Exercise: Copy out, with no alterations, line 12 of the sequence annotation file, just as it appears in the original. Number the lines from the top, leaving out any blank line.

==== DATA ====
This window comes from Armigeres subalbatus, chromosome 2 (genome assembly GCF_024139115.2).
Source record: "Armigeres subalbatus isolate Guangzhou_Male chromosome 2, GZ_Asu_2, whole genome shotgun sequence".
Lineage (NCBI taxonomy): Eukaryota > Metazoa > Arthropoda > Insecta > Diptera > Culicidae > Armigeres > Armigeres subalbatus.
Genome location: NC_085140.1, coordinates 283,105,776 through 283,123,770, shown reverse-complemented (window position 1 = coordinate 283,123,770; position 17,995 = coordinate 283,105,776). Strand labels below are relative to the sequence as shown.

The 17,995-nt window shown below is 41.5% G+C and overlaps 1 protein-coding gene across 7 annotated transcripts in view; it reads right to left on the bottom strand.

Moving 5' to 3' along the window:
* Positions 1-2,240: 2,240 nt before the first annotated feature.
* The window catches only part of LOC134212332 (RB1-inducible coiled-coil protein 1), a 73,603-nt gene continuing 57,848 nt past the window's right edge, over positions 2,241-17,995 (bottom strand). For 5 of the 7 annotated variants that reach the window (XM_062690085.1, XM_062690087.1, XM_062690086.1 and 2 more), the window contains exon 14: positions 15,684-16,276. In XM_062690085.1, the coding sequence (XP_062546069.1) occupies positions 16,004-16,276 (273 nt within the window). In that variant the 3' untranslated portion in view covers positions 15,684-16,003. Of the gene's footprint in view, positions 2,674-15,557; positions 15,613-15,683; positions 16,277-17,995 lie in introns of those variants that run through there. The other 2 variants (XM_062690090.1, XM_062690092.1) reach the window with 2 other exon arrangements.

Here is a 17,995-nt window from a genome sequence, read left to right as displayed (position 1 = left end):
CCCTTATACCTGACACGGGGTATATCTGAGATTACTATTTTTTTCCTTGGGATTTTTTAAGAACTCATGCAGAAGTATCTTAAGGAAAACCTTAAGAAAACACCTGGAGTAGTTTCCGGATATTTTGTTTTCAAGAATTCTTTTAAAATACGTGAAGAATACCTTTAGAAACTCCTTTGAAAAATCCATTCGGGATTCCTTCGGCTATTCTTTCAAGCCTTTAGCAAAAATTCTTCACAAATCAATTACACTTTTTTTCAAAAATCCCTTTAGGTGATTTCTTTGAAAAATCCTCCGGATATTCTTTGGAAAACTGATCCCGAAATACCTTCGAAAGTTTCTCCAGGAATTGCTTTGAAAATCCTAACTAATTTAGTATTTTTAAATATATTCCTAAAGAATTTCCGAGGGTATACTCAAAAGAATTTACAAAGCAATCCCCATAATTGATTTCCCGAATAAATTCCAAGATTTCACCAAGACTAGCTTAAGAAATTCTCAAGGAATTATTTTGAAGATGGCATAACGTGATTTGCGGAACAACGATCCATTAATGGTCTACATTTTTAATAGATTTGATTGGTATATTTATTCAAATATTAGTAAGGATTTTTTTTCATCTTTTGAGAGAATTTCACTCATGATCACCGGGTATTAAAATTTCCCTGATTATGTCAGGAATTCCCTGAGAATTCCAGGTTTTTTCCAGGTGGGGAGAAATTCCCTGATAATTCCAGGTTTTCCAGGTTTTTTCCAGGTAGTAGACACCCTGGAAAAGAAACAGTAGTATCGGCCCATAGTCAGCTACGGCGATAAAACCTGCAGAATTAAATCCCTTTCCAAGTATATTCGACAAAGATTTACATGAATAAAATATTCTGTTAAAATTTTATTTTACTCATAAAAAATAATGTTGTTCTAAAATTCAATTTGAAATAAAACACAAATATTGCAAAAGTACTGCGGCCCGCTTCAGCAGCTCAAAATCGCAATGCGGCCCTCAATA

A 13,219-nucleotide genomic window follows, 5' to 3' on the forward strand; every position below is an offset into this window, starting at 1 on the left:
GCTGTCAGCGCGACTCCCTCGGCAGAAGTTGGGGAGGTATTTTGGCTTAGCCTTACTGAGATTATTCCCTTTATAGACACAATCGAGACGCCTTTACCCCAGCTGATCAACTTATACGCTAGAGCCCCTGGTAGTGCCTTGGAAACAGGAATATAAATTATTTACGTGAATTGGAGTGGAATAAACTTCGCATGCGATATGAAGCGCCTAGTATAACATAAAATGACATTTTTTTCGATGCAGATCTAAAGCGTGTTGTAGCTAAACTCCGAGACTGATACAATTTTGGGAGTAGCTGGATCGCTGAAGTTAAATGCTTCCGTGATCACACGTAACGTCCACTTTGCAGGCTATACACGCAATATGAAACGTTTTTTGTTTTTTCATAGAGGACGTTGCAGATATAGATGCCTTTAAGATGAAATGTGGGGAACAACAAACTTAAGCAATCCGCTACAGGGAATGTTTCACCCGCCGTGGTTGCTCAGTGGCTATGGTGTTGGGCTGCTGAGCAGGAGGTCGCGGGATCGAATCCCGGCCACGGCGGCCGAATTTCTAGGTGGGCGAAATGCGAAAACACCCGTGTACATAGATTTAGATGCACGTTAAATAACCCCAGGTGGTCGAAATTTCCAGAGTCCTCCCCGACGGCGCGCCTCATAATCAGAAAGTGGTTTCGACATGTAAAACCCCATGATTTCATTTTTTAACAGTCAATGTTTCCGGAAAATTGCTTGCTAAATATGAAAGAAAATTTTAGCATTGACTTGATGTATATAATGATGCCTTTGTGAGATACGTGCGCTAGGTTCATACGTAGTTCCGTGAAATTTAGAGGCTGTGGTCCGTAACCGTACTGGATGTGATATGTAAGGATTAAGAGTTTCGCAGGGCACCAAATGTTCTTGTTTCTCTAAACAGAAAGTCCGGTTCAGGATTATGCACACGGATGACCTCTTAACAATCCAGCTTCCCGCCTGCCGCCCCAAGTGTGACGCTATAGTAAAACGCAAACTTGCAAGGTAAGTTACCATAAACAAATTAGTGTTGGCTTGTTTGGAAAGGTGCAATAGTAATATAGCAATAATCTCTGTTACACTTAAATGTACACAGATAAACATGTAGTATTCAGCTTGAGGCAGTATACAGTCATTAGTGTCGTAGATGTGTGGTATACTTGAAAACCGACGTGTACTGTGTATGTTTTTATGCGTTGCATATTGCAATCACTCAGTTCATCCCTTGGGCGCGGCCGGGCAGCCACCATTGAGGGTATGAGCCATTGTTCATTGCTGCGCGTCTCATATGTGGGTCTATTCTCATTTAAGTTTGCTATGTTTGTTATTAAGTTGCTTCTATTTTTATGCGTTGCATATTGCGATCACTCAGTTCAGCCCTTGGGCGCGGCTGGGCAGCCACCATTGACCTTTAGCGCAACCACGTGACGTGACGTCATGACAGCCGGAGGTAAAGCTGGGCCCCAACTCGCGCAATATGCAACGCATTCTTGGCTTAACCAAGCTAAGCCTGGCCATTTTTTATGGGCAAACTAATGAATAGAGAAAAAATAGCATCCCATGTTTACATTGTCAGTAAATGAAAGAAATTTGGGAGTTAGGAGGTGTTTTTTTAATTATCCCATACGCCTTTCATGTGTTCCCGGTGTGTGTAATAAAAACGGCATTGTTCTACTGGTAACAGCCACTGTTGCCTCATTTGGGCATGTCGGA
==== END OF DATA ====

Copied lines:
GCTGTCAGCGCGACTCCCTCGGCAGAAGTTGGGGAGGTATTTTGGCTTAGCCTTACTGAGATTATTCCCTTTATAGACACAATCGAGACGCCTTTACCCCAGCTGATCAACTTATACGCTAGAGCCCCTGGTAGTGCCTTGGAAACAGGAATATAAATTATTTACGTGAATTGGAGTGGAATAAACTTCGCATGCGATATGAAGCGCCTAGTATAACATAAAATGACATTTTTTTCGATGCAGATCTAAAGCGTGTTGTAGCTAAACTCCGAGACTGATACAATTTTGGGAGTAGCTGGATCGCTGAAGTTAAATGCTTCCGTGATCACACGTAACGTCCACTTTGCAGGCTATACACGCAATATGAAACGTTTTTTGTTTTTTCATAGAGGACGTTGCAGATATAGATGCCTTTAAGATGAAATGTGGGGAACAACAAACTTAAGCAATCCGCTACAGGGAATGTTTCACCCGCCGTGGTTGCTCAGTGGCTATGGTGTTGGGCTGCTGAGCAGGAGGTCGCGGGATCGAATCCCGGCCACGGCGGCCGAATTTCTAGGTGGGCGAAATGCGAAAACACCCGTGTACATAGATTTAGATGCACGTTAAATAACCCCAGGTGGTCGAAATTTCCAGAGTCCTCCCCGACGGCGCGCCTCATAATCAGAAAGTGGTTTCGACATGTAAAACCCCATGATTTCATTTTTTAACAGTCAATGTTTCCGGAAAATTGCTTGCTAAATATGAAAGAAAATTTTAGCATTGACTTGATGTATATAATGATGCCTTTGTGAGATACGTGCGCTAGGTTCATACGTAGTTCCGTGAAATTTAGAGGCTGTGGTCCGTAACCGTACTGGATGTGATATGTAAGGATTAAGAGTTTCGCAGGGCACCAAATGTTCTTGTTTCTCTAAACAGAAAGTCCGGTTCAGGATTATGCACACGGATGACCTCTTAACAATCCAGCTTCCCGCCTGCCGCCCCAAGTGTGACGCTATAGTAAAACGCAAACTTGCAAGGTAAGTTACCATAAACAAATTAGTGTTGGCTTGTTTGGAAAGGTGCAATAGTAATATAGCAATAATCTCTGTTACACTTAAATGTACACAGATAAACATGTAGTATTCAGCTTGAGGCAGTATACAGTCATTAGTGTCGTAGATGTGTGGTATACTTGAAAACCGACGTGTACTGTGTATGTTTTTATGCGTTGCATATTGCAATCACTCAGTTCATCCCTTGGGCGCGGCCGGGCAGCCACCATTGAGGGTATGAGCCATTGTTCATTGCTGCGCGTCTCATATGTGGGTCTATTCTCATTTAAGTTTGCTATGTTTGTTATTAAGTTGCTTCTATTTTTATGCGTTGCATATTGCGATCACTCAGTTCAGCCCTTGGGCGCGGCTGGGCAGCCACCATTGACCTTTAGCGCAACCACGTGACGTGACGTCATGACAGCCGGAGGTAAAGCTGGGCCCCAACTCGCGCAATATGCAACGCATTCTTGGCTTAACCAAGCTAAGCCTGGCCATTTTTTATGGGCAAACTAATGAATAGAGAAAAAATAGCATCCCATGTTTACATTGTCAGTAAATGAAAGAAATTTGGGAGTTAGGAGGTGTTTTTTTAATTATCCCATACGCCTTTCATGTGTTCCCGGTGTGTGTAATAAAAACGGCATTGTTCTACTGGTAACAGCCACTGTTGCCTCATTTGGGCATGTCGGA